Thursday, February 01, 2007

Shekar Dattatri - All Things Wild and Wonderful

Sitting under the charcoal sketch of the awe-inspiring visage of an Indian Tiger, Chennai-based wildlife filmmaker, Shekar Dattatri, talks about why he continues to attribute the epithet, 'struggling filmmaker', to himself. "The primary income in wildlife filmmaking is job satisfaction. There is no control over the subject, there are no guarantees and trends change constantly. If there is money, it's a bonus." I note the 'if' in favour of the 'when' and wonder, how someone who has won numerous national and international awards for his films, and was more recently, the recipient of an Associate Laureate Award under the Rolex Awards for Enterprise, can call himself a 'struggling filmmaker'!

However, this much is evident - meeting Shekar is like being swept away in a deluge of anecdotes and sound-bytes. He speaks of his early introduction to the wild when his sister gifted him a book by Gerald Durrell and his discovery that one doesn't have to go into the jungles to watch animals, the ones in the backyard were just as interesting. At age 13, he remembers cockily asking Rom Whitaker if he could join the Madras Snake Park as a volunteer as he already knew how to handle snakes. Rom agreed with the usual word of caution, and Shekar began to spend his weekends there, gradually progressing to accompanying snake-catching Irula tribals on trips. When he attended school during the week, he sat in the last bench, immersed in books on wildlife.

Shekar then began going further afield on surveys that helped him get attuned to the jungle and, along with the knowledge gleaned from extensive reading, he began the long process that led to becoming a wildlife filmmaker. This quest for knowledge of the natural world is evident in every anecdote that Shekar narrates, be it about crabs grinding sand pellets on the beach at Point Calimere or a tiger trailing a mother rhino and her calf at Kaziranga.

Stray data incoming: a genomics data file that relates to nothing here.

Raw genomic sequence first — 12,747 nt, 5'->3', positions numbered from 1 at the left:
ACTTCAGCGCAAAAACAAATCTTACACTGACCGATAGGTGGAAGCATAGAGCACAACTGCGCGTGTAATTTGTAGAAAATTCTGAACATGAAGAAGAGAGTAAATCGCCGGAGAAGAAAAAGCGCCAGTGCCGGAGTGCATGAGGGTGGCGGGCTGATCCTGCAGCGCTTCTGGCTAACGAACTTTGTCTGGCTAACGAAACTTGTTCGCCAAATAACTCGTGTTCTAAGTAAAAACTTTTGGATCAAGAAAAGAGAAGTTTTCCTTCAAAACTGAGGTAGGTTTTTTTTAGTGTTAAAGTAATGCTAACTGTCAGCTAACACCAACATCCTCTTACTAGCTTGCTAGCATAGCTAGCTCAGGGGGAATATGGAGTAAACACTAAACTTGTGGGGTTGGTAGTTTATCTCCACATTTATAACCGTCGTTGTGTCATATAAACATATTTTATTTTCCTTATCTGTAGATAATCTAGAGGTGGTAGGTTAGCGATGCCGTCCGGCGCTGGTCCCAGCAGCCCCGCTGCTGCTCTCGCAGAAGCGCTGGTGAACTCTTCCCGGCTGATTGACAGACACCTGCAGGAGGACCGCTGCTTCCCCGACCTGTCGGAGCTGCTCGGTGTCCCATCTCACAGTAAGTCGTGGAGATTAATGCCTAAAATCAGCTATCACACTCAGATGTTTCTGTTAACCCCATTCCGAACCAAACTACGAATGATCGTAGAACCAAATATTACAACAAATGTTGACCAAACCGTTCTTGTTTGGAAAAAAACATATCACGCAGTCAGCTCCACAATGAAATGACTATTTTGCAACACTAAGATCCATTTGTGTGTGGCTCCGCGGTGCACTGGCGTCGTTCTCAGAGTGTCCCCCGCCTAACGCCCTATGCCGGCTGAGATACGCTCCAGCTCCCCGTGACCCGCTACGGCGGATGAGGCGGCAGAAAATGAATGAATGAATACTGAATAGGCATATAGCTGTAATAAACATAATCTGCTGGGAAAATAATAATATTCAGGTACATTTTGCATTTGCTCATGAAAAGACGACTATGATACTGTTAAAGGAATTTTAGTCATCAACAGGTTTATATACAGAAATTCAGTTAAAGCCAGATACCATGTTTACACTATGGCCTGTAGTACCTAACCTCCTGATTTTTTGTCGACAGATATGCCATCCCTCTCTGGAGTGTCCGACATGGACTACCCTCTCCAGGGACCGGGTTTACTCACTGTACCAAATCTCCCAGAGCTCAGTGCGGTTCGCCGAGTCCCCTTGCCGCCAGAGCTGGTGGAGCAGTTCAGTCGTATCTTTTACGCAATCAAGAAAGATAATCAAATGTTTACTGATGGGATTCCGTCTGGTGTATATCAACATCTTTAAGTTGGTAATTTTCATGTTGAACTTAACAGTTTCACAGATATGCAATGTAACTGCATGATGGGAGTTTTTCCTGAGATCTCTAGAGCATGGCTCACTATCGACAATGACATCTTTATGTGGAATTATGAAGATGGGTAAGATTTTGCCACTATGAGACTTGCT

Shekar reminisces about the time he was making a film for National Geographic Channel, on the Indian Cobra. Along with a couple of colleagues, he waited 30 whole days and nights with 6 pregnant cobras, to film them laying eggs. In his bedroom. He recounts the experience, "One night, at 2 a.m., I happened to wake up, and found one of the cobras (finally!) in the process of laying eggs. My colleague, who was supposed to keep watch, had succumbed to fatigue and fallen asleep. So, I gently transferred the cobra to the simulated rat-burrow set, and started filming. The eggs were translucent when laid, and the embryo and blood vessels were visible. But within a minute, blobs of a white substance appeared on the egg-shell as though shot from within, and made it totally opaque! That's the joy of wildlife filmmaking – you get to see things that a lot of other people miss!"
Shekar remembers one incident when he was filming on the banks of the Kabini River. "We had been observing a blind female elephant and her baby elephant who always stayed separate from the herd. One day, we noticed a very dark adult female elephant, standing with them. As the new elephant was unaccustomed to our presence, we didn't get closer. For some reason, possibly to adjust the lens, I moved slightly. This action caught the eye of the new elephant, and she charged at us without warning! There was no time to turn the vehicle around, so we reversed for almost 100 metres, before she finally gave up and retreated."
Shekar's commitment to conservation and environmental awareness, is evident from the gamut of subjects he has chosen to make films on - from snakes and rats to tigers and olive ridley turtles. He believes that films can go beyond the purpose of sensitising the audience to environmental issues. In the right circumstances, they can draw the attention of policy makers and help bring about solutions.

One audience that Shekar would like to focus on, is children - "Children are like sponges – they soak up so much information and are yet to become cynical. Given the right information, they'll grow up to be a generation that's much more proactive and conscious of these issues. As part of the Rolex Award, one of my objectives is to build a body of work with short films on different issues which could help equip school libraries, and be played during environmental science classes.", he says.

Which brings us to the general impression of wildlife filmmaking being a very macho vocation, with images of striking cobras and attacking leopards coming to mind. "Yes, there's adventure around every corner, but if you ask me, I feel much safer amidst wildlife in a jungle – it's cities and people that I'm wary of!" he says.

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